4. Rudi
    Posted July 11, 2010 at 9:56 pm | Permalink

    Too bad it requires iOS4 or above! Can’t use it with iPad…

  5. sdchew
    Posted July 11, 2010 at 10:17 pm | Permalink

    Cool! I’ll give it a spin.

  6. Jakub
    Posted July 11, 2010 at 11:04 pm | Permalink

    Very low signal with my 3gs so the results are unusable. I will try with other watches later but i guess the microphone will be problem…

  7. sdchew
    Posted July 11, 2010 at 11:28 pm | Permalink

    Kello seems to be able to lock on to my BA GMT’s beat rate (28,8k). Precision seems to run all over the shop thou. I’ll try again when I get to a really quiet place.

  8. Jason Taylor
    Posted July 12, 2010 at 1:01 am | Permalink

    Cool, access to a timing machine in your pocket. Being the tinker that I am I would use this app to develope my knowledge of mechanical watches and keep my Omega PO & SMP in trim.
    Nice job.

  9. knirirr
    Posted July 12, 2010 at 2:58 am | Permalink

    This looks very interesting.

    Have you tried it with any electronic balance wheel movements? I have a few of these watches and would like something with which to adjust them.

    Also, does it require the external microphone or will the iPhone’s internal ones suffice?

  10. randb
    Posted July 12, 2010 at 4:36 am | Permalink

    Cant get it to work what mic are you using? I have an apple one.

  11. randb
    Posted July 12, 2010 at 4:45 am | Permalink

    I cant get it to work it says my speedmaster is 18000 then 28800 then 36000 with constant 9.9ms beat error regardless of the watch. i forget the beat rate of the speedy but i dont think it is any of these. I used the apple mic that comes with the iphone. The signal is only slight and never gets into the green. I even took the back of a seiko diver to see what would happen and the results are all over the shop and make no sense. I dont think the mic is sensitive enough. Maybe I am doing something wrong. I placed the mic on the back with blutac to keep it still and placed the watch down no movement and no ambient sound still made no difference. Its a pity because it looks like a pretty cool piece of kit. I thin you should be able to manually pick the beats per hour rate. Cheers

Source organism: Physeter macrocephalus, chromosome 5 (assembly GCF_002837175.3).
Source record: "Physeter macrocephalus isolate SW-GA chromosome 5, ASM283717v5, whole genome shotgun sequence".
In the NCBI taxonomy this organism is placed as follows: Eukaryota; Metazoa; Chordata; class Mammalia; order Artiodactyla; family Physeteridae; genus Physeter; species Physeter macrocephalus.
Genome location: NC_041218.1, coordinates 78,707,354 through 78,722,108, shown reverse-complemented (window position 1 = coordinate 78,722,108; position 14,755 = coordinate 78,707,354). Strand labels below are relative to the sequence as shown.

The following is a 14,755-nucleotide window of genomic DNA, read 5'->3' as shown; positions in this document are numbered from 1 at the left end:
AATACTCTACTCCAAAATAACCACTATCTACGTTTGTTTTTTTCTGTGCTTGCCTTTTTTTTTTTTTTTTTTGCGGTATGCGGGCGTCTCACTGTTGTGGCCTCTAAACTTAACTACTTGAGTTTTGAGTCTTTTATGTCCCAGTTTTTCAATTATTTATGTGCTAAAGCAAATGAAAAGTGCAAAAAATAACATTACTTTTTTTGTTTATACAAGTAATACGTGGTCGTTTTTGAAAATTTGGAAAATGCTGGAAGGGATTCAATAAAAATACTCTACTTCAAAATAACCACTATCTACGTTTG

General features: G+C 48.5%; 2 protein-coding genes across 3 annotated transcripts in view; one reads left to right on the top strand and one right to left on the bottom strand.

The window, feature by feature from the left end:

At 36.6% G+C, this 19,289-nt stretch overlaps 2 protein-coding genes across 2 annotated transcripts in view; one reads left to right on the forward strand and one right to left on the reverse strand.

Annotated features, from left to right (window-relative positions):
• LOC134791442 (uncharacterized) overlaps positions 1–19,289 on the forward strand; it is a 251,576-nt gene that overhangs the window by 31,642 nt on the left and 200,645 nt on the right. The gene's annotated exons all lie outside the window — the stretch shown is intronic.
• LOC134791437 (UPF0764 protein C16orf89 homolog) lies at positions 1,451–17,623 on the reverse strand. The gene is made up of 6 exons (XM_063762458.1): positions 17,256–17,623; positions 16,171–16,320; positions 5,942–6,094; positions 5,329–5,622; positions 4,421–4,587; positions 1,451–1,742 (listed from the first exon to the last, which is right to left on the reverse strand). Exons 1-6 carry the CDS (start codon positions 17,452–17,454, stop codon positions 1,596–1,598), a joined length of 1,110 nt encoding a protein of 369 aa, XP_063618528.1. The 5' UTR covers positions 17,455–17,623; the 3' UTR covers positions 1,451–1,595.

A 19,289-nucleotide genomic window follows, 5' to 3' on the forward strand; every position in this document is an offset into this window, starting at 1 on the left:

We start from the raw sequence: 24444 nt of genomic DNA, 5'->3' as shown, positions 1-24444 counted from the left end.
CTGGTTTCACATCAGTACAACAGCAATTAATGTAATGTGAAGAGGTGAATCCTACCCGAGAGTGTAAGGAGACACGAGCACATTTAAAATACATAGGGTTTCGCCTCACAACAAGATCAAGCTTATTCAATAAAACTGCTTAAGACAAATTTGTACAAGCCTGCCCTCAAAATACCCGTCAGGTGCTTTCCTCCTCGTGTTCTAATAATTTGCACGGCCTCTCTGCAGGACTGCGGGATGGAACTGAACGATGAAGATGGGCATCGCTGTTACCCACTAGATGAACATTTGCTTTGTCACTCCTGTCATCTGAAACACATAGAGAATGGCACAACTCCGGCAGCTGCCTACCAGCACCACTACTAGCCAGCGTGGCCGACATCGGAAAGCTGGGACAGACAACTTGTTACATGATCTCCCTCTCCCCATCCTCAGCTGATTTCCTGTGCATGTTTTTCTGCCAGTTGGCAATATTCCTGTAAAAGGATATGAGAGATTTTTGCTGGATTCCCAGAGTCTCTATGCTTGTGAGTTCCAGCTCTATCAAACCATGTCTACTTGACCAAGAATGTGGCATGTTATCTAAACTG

12. J.Edwards
    Posted July 12, 2010 at 5:38 am | Permalink

    When Kello has a good fix on the watch’s rate the signal quality light will glow green, if it’s red or flickers red/green it’s not getting a clear fix.

    Another leg up that the Witschi’s have, apart from the narrower frequency analysis, is the holder that the watch rests in while being timed, which keeps both the watch and mic stable. An ad hoc method I used was to attach the microphone to the watch using watchmaker’s rodico (basically sticky tack) and then held the watch steady in my fingers or on something soft like a pillow. I found that resting the watch on hard surfaces created a slight reverb. Having a small cushion of air between the mic and the watch case also helped, by eliminating any sort of resonance from the case.

    To time a bare movement, you obviously can’t stick a microphone to it. In these cases, I set the movement in Bergeon’s classic, ‘Slick’ movement holder and attached the mic to the holder’s cross bars with Rodico.

    I am interested to see what solutions other watchmakers come up with. I plan to make an actual holder, like those that ship with the Witschi and Vibrograf timing machines. Particularly if Bluetooth mics yield consistently good results. Having a wireless stand to hold watches in while timing would be really fantastic!

  13. Posted July 12, 2010 at 5:43 am | Permalink

    This is really great! I’ve got several watches with the same 7750 movement, and I’ve always wanted to compare their performance between watchmakers! Seems like an ideal tool.

  14. Owain Davies
    Posted July 12, 2010 at 8:22 am | Permalink

    I’ve just downloaded this app, and tested it with two watches.
    It was in a silent room, with the microphone as close to the watch as possible.
    There was almost no sound being recognised, and it was unable to produce a reading.
    I’m a bit dissapointed with that sounds like it could be a great app